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Internet Slowdown Day on September 10, 2014 was wildly successful in spreading support for net neutrality to Congress and across the interwebz. Here is an infographic from Battle for the Net, the non-profit site devoted to maintaining net neutrality.

We’re all about equality of the interwebs and today we’re participating in Internet Slowdown Day. This doesn’t mean that the internet will be slow today, nor does it slow down the LitChat site. We’ve aligned with thousands of websites who are concerned about big cable’s throttle-hold on governmental internet policy. What it amounts to is this:

The FCC has proposed new rules which will grant them the possibility of paid prioritization on internet traffic. Should this legislation pass, ISPs (Time-Warner, Comcast, etc.) will be able to charge content providers for the speed at which their data is delivered to consumers. (Cable companies are already doing this to consumers whose fees are based on internet speed delivery.) This will create speed lanes which companies will be forced into based on how fast they want their data delivered to consumers. Companies who cannot afford the high speed rates will suffer with slower data delivery. In this case, the end-user, the consumer, is the loser.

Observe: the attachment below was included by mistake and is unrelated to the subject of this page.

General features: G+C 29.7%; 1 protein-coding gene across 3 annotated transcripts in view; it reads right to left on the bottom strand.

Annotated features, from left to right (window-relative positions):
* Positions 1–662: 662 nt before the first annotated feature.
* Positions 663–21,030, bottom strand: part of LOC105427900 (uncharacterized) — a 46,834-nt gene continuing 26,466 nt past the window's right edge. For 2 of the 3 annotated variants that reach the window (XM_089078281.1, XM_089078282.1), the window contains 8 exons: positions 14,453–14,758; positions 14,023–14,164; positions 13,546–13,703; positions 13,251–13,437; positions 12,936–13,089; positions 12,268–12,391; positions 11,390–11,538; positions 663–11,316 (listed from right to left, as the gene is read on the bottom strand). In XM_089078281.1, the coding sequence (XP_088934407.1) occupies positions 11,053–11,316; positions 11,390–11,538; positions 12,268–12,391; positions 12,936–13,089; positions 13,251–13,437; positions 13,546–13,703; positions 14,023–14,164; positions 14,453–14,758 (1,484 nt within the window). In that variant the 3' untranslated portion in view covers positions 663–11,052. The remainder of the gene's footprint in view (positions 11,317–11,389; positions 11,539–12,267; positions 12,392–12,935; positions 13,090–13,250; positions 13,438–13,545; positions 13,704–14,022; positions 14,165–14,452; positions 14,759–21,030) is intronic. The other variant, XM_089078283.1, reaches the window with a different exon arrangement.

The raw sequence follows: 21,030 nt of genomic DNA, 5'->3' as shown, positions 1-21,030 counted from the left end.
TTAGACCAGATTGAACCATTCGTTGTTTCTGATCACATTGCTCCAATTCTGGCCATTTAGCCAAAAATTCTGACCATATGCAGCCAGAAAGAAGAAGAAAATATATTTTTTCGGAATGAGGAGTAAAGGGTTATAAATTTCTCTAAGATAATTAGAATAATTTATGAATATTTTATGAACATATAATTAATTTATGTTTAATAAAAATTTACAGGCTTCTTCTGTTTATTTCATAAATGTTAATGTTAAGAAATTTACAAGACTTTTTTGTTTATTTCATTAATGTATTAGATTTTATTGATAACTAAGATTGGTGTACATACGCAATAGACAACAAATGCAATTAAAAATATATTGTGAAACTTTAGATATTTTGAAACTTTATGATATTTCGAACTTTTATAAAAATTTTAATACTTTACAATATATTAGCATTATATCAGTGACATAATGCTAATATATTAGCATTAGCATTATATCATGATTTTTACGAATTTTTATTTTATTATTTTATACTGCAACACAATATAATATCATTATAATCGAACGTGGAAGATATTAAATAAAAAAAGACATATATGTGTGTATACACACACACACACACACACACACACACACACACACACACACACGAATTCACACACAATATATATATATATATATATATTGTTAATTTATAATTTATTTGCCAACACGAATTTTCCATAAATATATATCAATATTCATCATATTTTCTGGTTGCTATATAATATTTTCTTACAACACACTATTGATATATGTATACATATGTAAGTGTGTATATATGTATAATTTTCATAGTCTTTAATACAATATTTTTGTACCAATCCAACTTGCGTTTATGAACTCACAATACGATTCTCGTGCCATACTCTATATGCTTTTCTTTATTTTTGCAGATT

Internet Slowdown Day is a way to bring this killer of internet neutrality into public consciousness with the hope they will band together with content delivery companies in offering public comment against the Federal Communication Commission’s proposed guidelines. The public comment period for the FCC’s proposed rules ends on September 15.

PCWorld has created this fact sheet with more information about Net Neutrality and Internet Slowdown Day.

If you haven’t yet signed the electronic petition to preserve internet neutrality, please consider doing so now.